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Art Through Time: A Global View

Portraits Art: Kuya-Shonin (Saint Kuya)

» Kosho (Japan, active late 12th–early 13th century)

Kuya-Shonin (Saint Kuya)

Kuya-Shonin (Saint Kuya)
Artist / Origin: Kosho (Japan, active late 12th–early 13th century)
Region: East Asia
Date: Kamakura Period, early 13th century
Period: 1000 CE – 1400 CE
Material: Wood
Medium: Sculpture
Dimensions: H: 46 in. (117 cm.)
Location: Rokuharamitsuji Temple, Kyoto, Japan

Created by the thirteenth-century Japanese sculptor Kosho, St. Kuya displays a strikingly realistic style that is believed to have originated with the artist’s father, Unkei, and is characteristic of early Kamakura sculpture.

In its original state, the naturalism of the carved figure would have been enhanced by paint and inset crystal eyes. Although the specificity of this sculpture’s features suggests the likeness of an individual, the work is a posthumous portrait, created some two hundred years after the subject’s death.

Housed in the Rokuharamitsuji temple in Kyoto, St. Kuyacommemorates the temple’s legendary founder Kuya-Shonin (also known as Kuuya Shoonin), a tenth-century itinerant Buddhist priest. It is believed that Kuya established the temple in 951 and dedicated it to the goddess of healing in hopes of securing her assistance against an epidemic that was sweeping across the region. In addition to his role in the temple’s founding, Kuya was an important forerunner of the Jodo, or Pure Land, sect of Buddhism that emerged in Japan in the late twelfth century.

Following the philosophy of the seventh-century Chinese priest Shan-tao, Kuya and others taught that birth in the Pure Land, or Western Paradise, of the Amida Buddha could be achieved simply through faith and the recitation of the nembutsu, or name of Amida. Kosho’s St. Kuya shows the holy man in the act of recitation. In striking contrast to the realistic figural representation, the artist has added a more conceptual element to the work. The syllables of the nembutsu—namu Amida butsu(meaning “Praise to Amida Buddha”)—are given physical substance in form of six small buddhas that emerge from the statue’s mouth. Paradoxically, the contemporary viewer would have identified the figure not by his carefully rendered face (which could not have been based on Kuya’s actual features), but by the presence of these visualized syllables, along with his traveling attire and gong. In the context of the temple, the manifestation of the recitation serves other purposes as well. It both attests to Kuya’s own salvation and acts as a model for temple worshippers, allowing the saint to continue teaching even in death.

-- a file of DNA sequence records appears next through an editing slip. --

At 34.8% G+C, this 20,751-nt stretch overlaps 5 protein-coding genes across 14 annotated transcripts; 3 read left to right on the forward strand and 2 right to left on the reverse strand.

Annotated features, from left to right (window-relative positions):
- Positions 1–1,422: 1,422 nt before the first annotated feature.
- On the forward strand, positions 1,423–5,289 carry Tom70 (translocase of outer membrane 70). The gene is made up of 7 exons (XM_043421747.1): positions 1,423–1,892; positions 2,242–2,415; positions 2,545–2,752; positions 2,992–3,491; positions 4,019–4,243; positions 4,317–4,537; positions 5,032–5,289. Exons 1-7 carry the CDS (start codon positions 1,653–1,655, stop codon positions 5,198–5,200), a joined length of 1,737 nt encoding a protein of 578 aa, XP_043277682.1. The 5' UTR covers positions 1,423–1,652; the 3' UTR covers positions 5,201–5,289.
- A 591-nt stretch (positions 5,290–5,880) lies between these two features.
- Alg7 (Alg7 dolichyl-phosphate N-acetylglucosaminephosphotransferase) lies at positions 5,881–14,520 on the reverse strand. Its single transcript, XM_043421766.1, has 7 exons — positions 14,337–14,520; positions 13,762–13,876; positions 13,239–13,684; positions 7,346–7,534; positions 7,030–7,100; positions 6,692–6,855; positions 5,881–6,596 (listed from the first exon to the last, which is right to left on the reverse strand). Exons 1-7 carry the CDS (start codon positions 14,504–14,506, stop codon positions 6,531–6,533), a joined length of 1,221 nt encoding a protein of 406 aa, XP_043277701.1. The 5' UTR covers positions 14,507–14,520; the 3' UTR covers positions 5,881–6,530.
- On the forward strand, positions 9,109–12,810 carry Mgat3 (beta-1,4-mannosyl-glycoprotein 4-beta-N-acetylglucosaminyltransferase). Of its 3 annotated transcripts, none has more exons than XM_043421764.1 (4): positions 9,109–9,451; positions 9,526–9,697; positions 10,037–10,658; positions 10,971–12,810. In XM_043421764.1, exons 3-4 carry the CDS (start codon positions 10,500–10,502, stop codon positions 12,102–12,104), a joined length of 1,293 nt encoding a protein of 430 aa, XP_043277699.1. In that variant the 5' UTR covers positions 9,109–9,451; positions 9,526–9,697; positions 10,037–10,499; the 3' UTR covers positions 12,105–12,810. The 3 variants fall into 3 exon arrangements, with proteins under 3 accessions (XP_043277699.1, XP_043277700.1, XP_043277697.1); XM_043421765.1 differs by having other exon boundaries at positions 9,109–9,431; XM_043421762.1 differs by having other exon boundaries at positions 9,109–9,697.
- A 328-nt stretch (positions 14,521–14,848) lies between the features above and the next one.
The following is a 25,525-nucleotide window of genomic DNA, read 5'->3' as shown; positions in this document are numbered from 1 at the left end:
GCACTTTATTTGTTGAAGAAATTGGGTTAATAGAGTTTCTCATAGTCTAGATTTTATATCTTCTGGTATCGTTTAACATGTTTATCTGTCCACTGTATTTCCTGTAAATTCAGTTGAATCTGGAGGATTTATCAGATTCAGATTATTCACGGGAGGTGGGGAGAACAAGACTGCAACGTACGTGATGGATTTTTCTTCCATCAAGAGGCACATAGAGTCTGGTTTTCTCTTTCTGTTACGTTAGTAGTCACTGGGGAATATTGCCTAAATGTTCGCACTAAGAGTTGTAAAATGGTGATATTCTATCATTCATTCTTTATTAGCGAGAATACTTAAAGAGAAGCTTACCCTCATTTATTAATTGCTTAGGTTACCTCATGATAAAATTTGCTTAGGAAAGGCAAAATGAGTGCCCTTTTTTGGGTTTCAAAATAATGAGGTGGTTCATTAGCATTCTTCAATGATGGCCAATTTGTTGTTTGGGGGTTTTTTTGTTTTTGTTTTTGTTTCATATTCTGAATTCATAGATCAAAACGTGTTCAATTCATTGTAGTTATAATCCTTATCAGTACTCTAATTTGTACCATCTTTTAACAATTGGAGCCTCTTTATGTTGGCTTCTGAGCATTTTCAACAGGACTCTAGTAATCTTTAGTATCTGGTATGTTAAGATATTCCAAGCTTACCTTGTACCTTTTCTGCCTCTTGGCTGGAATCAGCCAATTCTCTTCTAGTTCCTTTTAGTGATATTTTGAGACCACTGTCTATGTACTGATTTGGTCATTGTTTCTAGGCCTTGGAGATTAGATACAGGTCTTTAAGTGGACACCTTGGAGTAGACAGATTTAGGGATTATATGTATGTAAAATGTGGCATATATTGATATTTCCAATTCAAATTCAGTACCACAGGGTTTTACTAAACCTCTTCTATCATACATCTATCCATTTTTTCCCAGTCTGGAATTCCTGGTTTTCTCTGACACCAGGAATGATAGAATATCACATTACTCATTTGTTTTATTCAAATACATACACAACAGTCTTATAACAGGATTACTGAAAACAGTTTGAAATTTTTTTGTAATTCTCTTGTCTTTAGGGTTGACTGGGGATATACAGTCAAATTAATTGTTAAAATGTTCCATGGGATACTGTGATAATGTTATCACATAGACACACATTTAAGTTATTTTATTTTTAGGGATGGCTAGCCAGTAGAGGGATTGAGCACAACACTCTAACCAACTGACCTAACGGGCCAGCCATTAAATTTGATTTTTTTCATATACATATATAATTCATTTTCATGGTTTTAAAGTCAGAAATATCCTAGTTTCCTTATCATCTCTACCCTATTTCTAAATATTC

Expert Perspective:
Yoshiaki Shimizu, Professor of Art and Archeology, Princeton University

“Japanese portraits are contemplative, commemorative. These are used to fulfill religious function, rituals for celebrating the founding of a temple or the founding of the teaching. These sculptures are realistic, but we know that this particular sculpture was done in the thirteenth century representing a tenth-century figure. This person is known as Kuya, the Saint Kuya.

This is an extraordinary thing. This school of Buddhism capitalized on the chanting of the name of the deity. Amida butsu, Amida butsu—namu Amida butsu. Six syllables. And if you chant, it is believed in the thirteenth century that you are immediately picked as a candidate for salvation. And that is the most extraordinary—it is the sound taking the body. Embodied sound. It’s a conceptual art from the thirteenth century. We don’t have to wait for the twenty-first century to see this. This kind of thing was explored early on in Japanese art history. The Western generalization about Japanese art was it’s abstract, not interested in the reality, light and shade didn’t bother—No! They were interested in light and shade in these sculptures.”

Additional Resources

Mason, Penelope. History of Japanese Art. Upper Saddle River, NJ: Prentice Hall, 2004.

Mori, Hisashi, and W. Chie Ishabashi. Japanese Portrait Sculpture. New York: Kodansha America, 1977.

Paine, Robert Treat, and Alexander Coburn Soper. The Art and Architecture of Japan. New Haven: Yale University Press, 1992.

Stanley-Baker, Joan. Japanese Art, rev. and expanded ed. London: Thames & Hudson, 2000.

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